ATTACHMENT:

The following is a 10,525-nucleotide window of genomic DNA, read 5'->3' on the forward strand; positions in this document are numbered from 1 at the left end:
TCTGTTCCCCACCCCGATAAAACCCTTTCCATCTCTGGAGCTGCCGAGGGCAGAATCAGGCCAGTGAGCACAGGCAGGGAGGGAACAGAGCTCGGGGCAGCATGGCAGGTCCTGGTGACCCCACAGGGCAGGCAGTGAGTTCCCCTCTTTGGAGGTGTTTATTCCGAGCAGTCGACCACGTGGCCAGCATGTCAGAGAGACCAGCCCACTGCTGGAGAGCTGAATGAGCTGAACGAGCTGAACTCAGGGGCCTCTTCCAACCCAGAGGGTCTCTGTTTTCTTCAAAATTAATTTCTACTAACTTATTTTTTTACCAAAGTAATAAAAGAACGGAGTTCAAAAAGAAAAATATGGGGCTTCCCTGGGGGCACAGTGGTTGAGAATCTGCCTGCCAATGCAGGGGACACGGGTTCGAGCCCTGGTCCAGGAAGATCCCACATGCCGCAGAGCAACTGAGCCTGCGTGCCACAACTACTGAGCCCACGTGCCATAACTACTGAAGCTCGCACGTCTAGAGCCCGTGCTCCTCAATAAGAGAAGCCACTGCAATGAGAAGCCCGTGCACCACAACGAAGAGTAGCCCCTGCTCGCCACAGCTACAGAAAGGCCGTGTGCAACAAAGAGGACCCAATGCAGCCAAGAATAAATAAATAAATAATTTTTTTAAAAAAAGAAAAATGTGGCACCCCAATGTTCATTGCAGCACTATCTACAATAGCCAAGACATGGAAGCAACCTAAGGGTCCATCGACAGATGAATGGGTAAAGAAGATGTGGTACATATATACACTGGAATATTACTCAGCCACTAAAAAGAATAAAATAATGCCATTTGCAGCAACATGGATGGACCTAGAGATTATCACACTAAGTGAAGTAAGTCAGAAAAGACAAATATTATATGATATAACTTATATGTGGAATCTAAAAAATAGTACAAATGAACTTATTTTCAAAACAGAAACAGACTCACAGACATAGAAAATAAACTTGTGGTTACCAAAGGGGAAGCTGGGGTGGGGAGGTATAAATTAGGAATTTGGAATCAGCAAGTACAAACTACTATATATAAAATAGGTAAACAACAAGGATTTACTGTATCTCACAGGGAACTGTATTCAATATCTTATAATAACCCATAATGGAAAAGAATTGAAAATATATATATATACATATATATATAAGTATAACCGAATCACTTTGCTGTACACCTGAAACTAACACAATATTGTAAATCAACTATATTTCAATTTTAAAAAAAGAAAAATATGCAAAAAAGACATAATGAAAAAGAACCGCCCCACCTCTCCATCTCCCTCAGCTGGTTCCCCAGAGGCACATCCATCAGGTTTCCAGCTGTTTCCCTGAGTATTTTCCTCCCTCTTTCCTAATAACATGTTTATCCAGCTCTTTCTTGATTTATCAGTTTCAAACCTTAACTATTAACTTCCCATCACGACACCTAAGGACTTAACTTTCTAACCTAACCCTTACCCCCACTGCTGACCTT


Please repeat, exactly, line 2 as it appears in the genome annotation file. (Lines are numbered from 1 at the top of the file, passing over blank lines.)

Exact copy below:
TCTGTTCCCCACCCCGATAAAACCCTTTCCATCTCTGGAGCTGCCGAGGGCAGAATCAGGCCAGTGAGCACAGGCAGGGAGGGAACAGAGCTCGGGGCAGCATGGCAGGTCCTGGTGACCCCACAGGGCAGGCAGTGAGTTCCCCTCTTTGGAGGTGTTTATTCCGAGCAGTCGACCACGTGGCCAGCATGTCAGAGAGACCAGCCCACTGCTGGAGAGCTGAATGAGCTGAACGAGCTGAACTCAGGGGCCTCTTCCAACCCAGAGGGTCTCTGTTTTCTTCAAAATTAATTTCTACTAACTTATTTTTTTACCAAAGTAATAAAAGAACGGAGTTCAAAAAGAAAAATATGGGGCTTCCCTGGGGGCACAGTGGTTGAGAATCTGCCTGCCAATGCAGGGGACACGGGTTCGAGCCCTGGTCCAGGAAGATCCCACATGCCGCAGAGCAACTGAGCCTGCGTGCCACAACTACTGAGCCCACGTGCCATAACTACTGAAGCTCGCACGTCTAGAGCCCGTGCTCCTCAATAAGAGAAGCCACTGCAATGAGAAGCCCGTGCACCACAACGAAGAGTAGCCCCTGCTCGCCACAGCTACAGAAAGGCCGTGTGCAACAAAGAGGACCCAATGCAGCCAAGAATAAATAAATAAATAATTTTTTTAAAAAAAGAAAAATGTGGCACCCCAATGTTCATTGCAGCACTATCTACAATAGCCAAGACATGGAAGCAACCTAAGGGTCCATCGACAGATGAATGGGTAAAGAAGATGTGGTACATATATACACTGGAATATTACTCAGCCACTAAAAAGAATAAAATAATGCCATTTGCAGCAACATGGATGGACCTAGAGATTATCACACTAAGTGAAGTAAGTCAGAAAAGACAAATATTATATGATATAACTTATATGTGGAATCTAAAAAATAGTACAAATGAACTTATTTTCAAAACAGAAACAGACTCACAGACATAGAAAATAAACTTGTGGTTACCAAAGGGGAAGCTGGGGTGGGGAGGTATAAATTAGGAATTTGGAATCAGCAAGTACAAACTACTATATATAAAATAGGTAAACAACAAGGATTTACTGTATCTCACAGGGAACTGTATTCAATATCTTATAATAACCCATAATGGAAAAGAATTGAAAATATATATATATACATATATATATAAGTATAACCGAATCACTTTGCTGTACACCTGAAACTAACACAATATTGTAAATCAACTATATTTCAATTTTAAAAAAAGAAAAATATGCAAAAAAGACATAATGAAAAAGAACCGCCCCACCTCTCCATCTCCCTCAGCTGGTTCCCCAGAGGCACATCCATCAGGTTTCCAGCTGTTTCCCTGAGTATTTTCCTCCCTCTTTCCTAATAACATGTTTATCCAGCTCTTTCTTGATTTATCAGTTTCAAACCTTAACTATTAACTTCCCATCACGACACCTAAGGACTTAACTTTCTAACCTAACCCTTACCCCCACTGCTGACCTT